The Hypervelocity Entry of a Sample Return Capsule is a real-life test of key risk drivers for future TPS design: amount of radiative heat flux and response of TPS.
Why is Stardust entry unique
The Stardust entry is the fastest reentry in NASA history.
Stardust arrives from interplanetary space at a high super-orbital speed of 12.8 kilometers per second (at 125 km). Genesis arrived at only 10.8 km/s at 125 km.
It is the first reentry with significant radiative component to the heat flux (estimated to be about 10 -15 percent). Genesis was only 2-5 percent. Stardust deploys an ablative heat shield (low density Phenol Impregnated Carbon), which has never been flown before. This is a possible future material for crew return vehicles.
Questions to be answered
How much of the surface heating is due to the radiation generated in the shock? Are the surface temperature predictions correct? What are the physical conditions in the shock wave? How does the ablation rate vary during descent? Are solid debris or atoms created that can heat the back shield? Did the Sample Return Capsule perform nominaly? What happened if something goes wrong?
Outline of wavelength and spectral resolution coverage of instruments
Predicted radiation signatures
The emission is dominated by the red-hot glow of the surface that covers all wavelengths, but peaks in the near-IR. On top of that background blackbody continuum, there are emission bands and lines from the air plasma shock and from the ablated material. Those include bands of N2+, CN, CO, C3, and N2, and lines of Oxygen, Nitrogen, Carbon. Their relative intensity varies during descent.
More: Research paper
Data requirements dictate Multi-Instrument format
Data need wide wavelength coverage, high spectral resolution, large range in brightness, target key radiation signatures, high temporal resolution, and highest possible spatial resolution. The mission will utilize the instrumental expertise gathered during the Leonid Multi-Instrument Aircraft Campaigns that studied smaller meteoroids, too small to form a shock wave.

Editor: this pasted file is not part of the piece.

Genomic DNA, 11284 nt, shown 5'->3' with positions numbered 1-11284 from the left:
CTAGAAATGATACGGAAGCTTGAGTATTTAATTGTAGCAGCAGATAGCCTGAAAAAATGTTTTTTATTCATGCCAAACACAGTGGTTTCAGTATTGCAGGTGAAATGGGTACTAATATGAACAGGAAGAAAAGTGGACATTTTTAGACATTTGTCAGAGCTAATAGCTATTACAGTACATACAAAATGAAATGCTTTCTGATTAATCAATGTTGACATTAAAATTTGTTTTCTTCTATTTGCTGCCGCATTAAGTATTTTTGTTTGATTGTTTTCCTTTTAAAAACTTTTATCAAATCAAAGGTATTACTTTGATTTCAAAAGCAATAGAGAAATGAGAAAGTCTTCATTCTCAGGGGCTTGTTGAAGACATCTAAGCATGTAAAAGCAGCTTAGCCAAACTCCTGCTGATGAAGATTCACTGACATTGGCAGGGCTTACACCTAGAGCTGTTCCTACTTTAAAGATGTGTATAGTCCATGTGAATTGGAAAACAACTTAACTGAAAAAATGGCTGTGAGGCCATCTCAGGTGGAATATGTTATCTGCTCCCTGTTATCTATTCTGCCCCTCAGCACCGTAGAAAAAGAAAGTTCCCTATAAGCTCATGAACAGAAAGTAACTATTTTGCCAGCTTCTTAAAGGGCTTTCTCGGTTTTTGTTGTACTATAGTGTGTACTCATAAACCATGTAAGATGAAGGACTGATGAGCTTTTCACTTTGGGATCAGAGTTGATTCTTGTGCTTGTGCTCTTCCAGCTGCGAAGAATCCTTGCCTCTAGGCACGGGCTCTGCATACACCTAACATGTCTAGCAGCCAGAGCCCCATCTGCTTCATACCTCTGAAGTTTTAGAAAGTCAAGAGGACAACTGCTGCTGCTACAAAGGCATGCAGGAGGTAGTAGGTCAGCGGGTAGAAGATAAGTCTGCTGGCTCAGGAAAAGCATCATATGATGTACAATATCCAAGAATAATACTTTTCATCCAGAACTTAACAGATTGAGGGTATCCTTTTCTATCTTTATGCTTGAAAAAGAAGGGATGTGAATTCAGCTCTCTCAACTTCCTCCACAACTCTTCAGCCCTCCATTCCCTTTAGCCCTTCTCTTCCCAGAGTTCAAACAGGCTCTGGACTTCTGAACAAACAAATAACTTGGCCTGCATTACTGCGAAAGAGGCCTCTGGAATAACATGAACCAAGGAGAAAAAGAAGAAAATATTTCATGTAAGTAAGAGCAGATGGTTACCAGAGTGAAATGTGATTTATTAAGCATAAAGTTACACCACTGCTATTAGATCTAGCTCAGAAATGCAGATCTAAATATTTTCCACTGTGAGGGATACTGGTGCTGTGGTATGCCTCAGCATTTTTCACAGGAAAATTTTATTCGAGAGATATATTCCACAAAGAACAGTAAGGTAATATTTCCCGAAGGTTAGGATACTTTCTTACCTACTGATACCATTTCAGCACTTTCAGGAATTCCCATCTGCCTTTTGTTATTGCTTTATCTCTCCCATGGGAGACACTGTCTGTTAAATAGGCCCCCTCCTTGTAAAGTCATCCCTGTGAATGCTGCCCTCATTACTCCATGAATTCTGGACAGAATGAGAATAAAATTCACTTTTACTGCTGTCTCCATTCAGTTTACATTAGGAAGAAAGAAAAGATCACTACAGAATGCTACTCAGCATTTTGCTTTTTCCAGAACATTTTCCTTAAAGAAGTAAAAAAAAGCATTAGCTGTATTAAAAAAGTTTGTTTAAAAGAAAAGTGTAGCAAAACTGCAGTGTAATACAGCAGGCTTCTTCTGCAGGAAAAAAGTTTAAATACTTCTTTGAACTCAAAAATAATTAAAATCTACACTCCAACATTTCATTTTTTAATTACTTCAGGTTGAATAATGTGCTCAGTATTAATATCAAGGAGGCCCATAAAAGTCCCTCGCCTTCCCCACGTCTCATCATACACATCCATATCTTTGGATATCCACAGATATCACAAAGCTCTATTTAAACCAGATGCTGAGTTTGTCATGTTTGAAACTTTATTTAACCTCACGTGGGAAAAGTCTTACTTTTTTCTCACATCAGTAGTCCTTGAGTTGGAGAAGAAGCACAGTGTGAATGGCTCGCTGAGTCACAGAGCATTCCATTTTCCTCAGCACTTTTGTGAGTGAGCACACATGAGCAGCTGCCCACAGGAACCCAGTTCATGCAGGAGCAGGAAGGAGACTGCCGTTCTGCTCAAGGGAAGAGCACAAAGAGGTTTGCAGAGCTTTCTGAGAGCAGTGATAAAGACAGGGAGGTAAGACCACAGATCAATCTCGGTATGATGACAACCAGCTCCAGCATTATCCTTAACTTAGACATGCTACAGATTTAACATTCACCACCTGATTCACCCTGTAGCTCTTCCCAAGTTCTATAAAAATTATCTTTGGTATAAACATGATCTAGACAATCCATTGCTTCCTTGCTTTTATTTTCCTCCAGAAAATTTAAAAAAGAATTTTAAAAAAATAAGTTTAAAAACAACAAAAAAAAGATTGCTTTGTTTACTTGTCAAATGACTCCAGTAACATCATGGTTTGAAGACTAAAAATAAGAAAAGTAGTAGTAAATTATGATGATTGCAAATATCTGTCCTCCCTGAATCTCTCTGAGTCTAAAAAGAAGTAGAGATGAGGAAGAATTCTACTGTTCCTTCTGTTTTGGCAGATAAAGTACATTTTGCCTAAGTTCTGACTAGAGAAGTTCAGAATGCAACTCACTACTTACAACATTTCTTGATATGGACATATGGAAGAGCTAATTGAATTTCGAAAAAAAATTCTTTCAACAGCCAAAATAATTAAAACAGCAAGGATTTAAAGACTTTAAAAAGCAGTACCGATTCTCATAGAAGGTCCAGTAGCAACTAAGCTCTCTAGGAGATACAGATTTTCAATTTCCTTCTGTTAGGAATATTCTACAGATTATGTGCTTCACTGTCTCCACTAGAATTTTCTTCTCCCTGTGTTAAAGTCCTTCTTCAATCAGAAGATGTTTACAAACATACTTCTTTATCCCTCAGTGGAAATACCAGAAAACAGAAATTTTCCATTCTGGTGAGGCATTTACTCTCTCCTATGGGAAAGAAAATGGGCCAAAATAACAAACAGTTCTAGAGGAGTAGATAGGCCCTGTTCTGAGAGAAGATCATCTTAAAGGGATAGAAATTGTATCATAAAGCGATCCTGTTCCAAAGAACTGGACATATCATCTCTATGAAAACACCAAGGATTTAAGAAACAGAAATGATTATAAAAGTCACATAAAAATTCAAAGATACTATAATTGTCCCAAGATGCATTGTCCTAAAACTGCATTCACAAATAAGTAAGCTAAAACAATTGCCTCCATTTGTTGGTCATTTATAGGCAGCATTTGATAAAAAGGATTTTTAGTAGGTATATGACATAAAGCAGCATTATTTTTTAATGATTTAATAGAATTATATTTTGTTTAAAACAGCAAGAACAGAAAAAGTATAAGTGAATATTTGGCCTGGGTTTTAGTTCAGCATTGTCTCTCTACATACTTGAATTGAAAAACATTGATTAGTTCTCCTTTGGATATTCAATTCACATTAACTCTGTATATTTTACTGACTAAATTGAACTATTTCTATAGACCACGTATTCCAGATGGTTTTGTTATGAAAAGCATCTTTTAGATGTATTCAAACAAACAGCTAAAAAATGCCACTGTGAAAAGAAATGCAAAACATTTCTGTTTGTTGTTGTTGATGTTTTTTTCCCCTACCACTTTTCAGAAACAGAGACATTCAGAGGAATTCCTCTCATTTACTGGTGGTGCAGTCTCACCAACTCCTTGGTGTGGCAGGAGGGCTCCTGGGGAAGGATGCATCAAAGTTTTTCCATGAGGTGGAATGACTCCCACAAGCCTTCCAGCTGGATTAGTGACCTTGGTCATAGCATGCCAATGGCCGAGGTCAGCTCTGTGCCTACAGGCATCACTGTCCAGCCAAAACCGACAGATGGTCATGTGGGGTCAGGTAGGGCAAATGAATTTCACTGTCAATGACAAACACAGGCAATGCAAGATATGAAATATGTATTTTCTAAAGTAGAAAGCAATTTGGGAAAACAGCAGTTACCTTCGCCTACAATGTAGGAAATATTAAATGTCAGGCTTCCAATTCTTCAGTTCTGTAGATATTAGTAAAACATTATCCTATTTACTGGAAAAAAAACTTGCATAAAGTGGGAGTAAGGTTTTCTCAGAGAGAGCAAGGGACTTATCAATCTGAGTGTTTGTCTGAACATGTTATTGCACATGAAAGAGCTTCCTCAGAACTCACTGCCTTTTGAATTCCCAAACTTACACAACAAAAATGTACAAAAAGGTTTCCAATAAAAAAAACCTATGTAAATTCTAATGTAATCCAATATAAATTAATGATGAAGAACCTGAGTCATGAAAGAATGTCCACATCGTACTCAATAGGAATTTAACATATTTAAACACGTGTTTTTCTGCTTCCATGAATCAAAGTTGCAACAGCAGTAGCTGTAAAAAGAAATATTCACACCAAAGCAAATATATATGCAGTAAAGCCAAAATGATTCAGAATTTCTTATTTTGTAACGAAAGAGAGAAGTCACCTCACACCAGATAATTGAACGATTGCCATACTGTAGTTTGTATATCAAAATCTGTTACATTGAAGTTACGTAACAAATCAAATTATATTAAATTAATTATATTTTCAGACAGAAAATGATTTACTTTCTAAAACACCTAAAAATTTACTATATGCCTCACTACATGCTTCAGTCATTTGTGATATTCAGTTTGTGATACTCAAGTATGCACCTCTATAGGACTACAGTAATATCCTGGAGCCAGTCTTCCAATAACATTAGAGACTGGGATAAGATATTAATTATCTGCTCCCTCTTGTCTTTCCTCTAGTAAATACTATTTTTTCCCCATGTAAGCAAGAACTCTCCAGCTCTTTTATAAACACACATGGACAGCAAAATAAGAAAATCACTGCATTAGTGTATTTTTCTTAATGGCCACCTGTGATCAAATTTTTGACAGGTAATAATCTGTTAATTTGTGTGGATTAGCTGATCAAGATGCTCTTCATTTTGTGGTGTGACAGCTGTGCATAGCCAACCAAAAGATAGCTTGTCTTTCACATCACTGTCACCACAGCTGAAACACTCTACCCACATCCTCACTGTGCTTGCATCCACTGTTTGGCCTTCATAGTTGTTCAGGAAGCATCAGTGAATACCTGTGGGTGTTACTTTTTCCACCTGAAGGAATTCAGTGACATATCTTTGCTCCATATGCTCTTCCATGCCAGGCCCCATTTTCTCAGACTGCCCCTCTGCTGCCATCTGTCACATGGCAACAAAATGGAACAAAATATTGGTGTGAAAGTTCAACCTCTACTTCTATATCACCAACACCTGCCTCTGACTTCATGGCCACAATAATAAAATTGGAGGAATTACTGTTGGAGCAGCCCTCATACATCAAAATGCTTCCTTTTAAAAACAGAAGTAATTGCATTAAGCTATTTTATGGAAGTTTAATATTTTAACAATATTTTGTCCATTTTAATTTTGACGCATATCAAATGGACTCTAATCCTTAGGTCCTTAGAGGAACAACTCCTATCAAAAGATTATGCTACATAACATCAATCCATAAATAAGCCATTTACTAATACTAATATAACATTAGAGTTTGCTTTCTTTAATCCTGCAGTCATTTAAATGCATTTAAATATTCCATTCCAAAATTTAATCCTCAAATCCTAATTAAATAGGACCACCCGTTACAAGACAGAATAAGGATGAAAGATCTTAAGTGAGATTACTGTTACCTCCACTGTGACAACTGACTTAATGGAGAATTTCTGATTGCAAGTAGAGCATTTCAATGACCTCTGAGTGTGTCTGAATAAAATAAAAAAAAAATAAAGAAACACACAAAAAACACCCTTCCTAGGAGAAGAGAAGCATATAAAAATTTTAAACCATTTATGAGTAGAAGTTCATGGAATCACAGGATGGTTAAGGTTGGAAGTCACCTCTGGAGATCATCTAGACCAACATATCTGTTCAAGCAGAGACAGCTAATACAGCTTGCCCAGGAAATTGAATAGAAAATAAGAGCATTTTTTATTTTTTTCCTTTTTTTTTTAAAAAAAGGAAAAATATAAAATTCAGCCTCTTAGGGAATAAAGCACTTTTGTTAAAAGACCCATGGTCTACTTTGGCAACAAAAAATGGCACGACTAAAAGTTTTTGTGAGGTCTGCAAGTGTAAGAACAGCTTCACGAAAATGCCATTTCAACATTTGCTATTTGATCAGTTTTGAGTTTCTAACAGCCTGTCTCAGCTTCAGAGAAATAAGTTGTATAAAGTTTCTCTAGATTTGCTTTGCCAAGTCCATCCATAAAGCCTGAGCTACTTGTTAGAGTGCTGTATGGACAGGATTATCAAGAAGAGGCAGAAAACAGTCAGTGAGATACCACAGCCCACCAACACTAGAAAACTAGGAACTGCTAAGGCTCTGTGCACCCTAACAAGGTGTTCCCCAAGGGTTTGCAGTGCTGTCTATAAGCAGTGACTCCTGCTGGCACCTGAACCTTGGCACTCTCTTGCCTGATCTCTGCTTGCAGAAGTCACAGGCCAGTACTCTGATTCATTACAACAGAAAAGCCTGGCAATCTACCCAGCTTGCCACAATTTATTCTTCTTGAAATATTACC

Instrument layout on DC-8 Airborne platform
NASA DC-8 Airborne Laboratory
NASA's DC-8 Airborne laboratory has the capability to accomodate a wide array of instruments and guarantees clear weather conditions (nearly free of water vapor) at the time of the reentry.
Stands for HYPERvelocity reentry simulation of the exogenous SEEDing of organic matter by asteroids; MAC = Multi-instrument Aircraft Campaign.
HYPERSEED MAC provides a group of scientists the best possible observing conditions to study the Sample Return Capsule entries of Genesis and Stardust for clues about carbon ablation and shock chemistry in the atmospheric impact of natural meter-sized asteroids, and to get engineering data on the performance of Thermal Protection System materials under actual working conditions.
The flight will depart from NASA Ames in the early morning of January 15, fly to a "race track" orbit just south-west of the U.T.T.R. restricted air space and observe the SRC Entry while it approaches U.T.T.R.
A preliminary time line towards a Stardust SRC Entry Observing Campaign is given here.